In The News (Full Edition)

Cells can remain functional despite damage to mitochondria

Mitochondria are the power plants of our cells and play an important role in providing energy for normal function of the tissues in our body. Thanks to a metabolic adjustment, cells can remain functional despite damage to the mitochondria...

Parkinson's

2020-08-31

Cells can remain functional despite damage to mitochondria
Patients’ Diets Need Monitoring for Balance and Levodopa Use, Study Finds

The diets of people with Parkinson’s disease  mostly match those of the general population, but a large portion consume inadequate levels of vitamin D, vitamin B1, zinc, and iron, a Belgian study based on patient questionnaires and dietary pattern records found.


Fewer than 20% of these patients were taking their levodopa medication outside of meals, despite nearly two-thirds being aware that food proteins can affect how this treatment is absorbed by the body.


Investigators advise patients’ eating habits be regularly monitored, and professional guidance be given to improve their diets and better manage their symptoms...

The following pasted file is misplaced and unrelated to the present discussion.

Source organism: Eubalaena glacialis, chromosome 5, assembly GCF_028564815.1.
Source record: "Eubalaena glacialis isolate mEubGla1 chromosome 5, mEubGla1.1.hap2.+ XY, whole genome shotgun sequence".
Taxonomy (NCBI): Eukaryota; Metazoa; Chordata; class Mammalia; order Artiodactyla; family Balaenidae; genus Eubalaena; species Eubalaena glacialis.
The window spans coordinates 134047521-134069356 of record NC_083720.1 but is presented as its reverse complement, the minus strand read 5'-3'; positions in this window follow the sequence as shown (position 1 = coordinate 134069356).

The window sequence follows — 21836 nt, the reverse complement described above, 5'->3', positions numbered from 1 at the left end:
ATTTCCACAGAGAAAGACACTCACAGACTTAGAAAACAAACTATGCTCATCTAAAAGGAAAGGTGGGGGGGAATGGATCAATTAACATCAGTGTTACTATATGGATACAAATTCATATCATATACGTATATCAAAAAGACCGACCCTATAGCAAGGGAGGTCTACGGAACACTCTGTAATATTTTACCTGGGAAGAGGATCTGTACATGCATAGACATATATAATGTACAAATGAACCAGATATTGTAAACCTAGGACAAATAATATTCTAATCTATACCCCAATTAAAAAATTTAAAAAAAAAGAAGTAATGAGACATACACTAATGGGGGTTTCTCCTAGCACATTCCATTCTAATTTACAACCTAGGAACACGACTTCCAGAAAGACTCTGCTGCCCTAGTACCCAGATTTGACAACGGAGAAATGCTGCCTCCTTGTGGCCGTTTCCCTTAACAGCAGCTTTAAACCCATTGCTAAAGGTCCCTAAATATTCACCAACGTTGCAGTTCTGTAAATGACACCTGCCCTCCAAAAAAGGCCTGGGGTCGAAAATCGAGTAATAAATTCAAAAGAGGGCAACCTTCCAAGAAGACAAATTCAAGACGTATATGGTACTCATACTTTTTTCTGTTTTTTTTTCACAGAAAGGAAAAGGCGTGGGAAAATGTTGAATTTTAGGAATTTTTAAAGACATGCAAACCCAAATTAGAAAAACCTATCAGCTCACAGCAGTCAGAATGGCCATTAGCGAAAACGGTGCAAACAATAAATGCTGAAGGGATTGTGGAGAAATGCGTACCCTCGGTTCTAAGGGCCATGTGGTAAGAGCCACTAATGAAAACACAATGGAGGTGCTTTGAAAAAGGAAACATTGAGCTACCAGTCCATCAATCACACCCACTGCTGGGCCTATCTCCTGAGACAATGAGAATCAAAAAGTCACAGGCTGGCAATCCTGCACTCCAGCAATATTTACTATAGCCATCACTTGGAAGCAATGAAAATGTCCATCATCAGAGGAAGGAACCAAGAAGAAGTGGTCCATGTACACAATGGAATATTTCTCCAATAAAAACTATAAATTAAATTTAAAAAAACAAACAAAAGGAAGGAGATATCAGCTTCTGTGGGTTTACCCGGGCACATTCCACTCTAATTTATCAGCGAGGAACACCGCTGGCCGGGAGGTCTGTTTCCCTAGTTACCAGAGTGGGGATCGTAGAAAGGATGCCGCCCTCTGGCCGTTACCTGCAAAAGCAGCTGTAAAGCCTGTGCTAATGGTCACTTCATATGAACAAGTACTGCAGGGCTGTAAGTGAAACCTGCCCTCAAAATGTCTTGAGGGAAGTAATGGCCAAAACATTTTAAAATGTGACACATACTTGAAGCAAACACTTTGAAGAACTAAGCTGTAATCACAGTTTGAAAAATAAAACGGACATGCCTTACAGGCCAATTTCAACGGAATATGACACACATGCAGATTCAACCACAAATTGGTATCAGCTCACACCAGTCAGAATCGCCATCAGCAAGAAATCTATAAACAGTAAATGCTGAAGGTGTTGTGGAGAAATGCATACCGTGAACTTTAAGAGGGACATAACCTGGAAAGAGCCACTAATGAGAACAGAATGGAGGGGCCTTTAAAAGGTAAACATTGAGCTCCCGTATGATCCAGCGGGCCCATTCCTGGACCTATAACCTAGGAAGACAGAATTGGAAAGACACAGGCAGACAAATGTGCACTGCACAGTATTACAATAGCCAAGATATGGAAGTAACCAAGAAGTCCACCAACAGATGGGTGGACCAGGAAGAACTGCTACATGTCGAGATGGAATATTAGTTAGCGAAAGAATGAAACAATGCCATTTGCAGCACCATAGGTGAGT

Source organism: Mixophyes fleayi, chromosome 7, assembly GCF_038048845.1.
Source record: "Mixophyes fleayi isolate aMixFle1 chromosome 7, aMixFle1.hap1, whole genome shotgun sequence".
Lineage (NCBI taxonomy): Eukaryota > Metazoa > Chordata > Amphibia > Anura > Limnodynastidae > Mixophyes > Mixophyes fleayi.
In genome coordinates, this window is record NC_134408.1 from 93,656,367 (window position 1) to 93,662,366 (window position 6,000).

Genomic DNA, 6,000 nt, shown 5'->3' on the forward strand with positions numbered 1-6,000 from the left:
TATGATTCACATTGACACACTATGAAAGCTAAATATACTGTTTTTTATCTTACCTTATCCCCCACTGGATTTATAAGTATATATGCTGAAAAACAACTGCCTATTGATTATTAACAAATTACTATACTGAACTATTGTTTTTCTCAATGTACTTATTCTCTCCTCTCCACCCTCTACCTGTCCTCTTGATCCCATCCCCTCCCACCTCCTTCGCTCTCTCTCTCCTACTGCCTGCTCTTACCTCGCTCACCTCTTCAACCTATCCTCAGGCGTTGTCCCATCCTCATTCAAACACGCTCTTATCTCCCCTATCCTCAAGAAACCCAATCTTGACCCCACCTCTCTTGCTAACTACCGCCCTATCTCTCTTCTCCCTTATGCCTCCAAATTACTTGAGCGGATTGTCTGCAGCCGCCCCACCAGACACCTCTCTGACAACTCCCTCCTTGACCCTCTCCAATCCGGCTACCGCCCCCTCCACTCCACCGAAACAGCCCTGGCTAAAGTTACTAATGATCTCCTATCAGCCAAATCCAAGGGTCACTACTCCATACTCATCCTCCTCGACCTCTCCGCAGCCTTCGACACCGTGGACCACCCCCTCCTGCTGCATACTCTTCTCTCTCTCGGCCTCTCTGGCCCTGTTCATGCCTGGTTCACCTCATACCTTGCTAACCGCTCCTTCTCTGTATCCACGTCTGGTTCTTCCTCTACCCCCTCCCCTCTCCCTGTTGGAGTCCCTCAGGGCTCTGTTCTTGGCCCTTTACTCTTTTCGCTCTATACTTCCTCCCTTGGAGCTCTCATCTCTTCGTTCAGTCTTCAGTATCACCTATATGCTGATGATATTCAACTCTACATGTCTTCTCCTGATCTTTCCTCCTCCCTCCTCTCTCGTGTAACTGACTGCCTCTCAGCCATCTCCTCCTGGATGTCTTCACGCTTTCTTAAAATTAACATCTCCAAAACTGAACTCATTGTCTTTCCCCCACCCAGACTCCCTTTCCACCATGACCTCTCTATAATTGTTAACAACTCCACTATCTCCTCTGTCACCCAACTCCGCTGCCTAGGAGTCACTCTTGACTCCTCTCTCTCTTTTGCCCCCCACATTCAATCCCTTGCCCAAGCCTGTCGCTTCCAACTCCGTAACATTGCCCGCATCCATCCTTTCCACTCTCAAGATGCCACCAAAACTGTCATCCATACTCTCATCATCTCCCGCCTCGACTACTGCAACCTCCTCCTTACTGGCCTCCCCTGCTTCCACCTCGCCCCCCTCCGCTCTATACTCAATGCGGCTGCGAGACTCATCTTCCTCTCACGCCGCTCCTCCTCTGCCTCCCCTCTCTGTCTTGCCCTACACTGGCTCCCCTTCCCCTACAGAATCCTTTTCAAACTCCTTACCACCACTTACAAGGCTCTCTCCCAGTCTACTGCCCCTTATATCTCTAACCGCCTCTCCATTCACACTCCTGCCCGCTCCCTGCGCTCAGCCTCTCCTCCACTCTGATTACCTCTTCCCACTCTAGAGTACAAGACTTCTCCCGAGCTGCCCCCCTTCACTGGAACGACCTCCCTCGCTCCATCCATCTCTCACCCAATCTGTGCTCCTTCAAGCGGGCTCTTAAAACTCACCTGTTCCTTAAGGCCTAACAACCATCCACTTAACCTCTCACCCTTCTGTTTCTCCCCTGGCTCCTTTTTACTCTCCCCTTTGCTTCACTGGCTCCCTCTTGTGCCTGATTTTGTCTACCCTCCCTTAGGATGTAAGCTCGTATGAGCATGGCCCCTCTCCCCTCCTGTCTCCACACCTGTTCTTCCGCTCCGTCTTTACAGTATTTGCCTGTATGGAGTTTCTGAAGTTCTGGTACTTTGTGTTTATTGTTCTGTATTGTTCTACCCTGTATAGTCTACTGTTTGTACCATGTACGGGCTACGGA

Parkinson's

2020-08-18

Patients’ Diets Need Monitoring for Balance and Levodopa Use, Study Finds
Deep Brain Stimulation Not Linked to Greater Risk of Dementia for Parkinson’s Patients, Study Concludes

Long-term deep brain stimulation (DBS) is cognitively safe and does not increase the risk for dementia in people with Parkinson’s disease, according to the results of a 10-year follow up study.


However, being male, older, having hallucinations, scoring low on cognitive tests, and perioperative cerebral hemorrhage (bleeding in the brain that occurs during or after surgery) were identified as risk factors for developing dementia in Parkinson’s patients with longstanding DBS.


“These results are very encouraging for people with Parkinson’s and their families that they can take advantage of the benefits of deep brain stimulation without worrying about it increasing the likelihood of developing dementia,” Elena Moro, MD, the study’s lead author, said in a press release...

Parkinson's

2020-07-09

Deep Brain Stimulation Not Linked to Greater Risk of Dementia for Parkinson’s Patients, Study Concludes
Melatonin Levels in Parkinson’s Patients May Be Linked to Non-motor Symptoms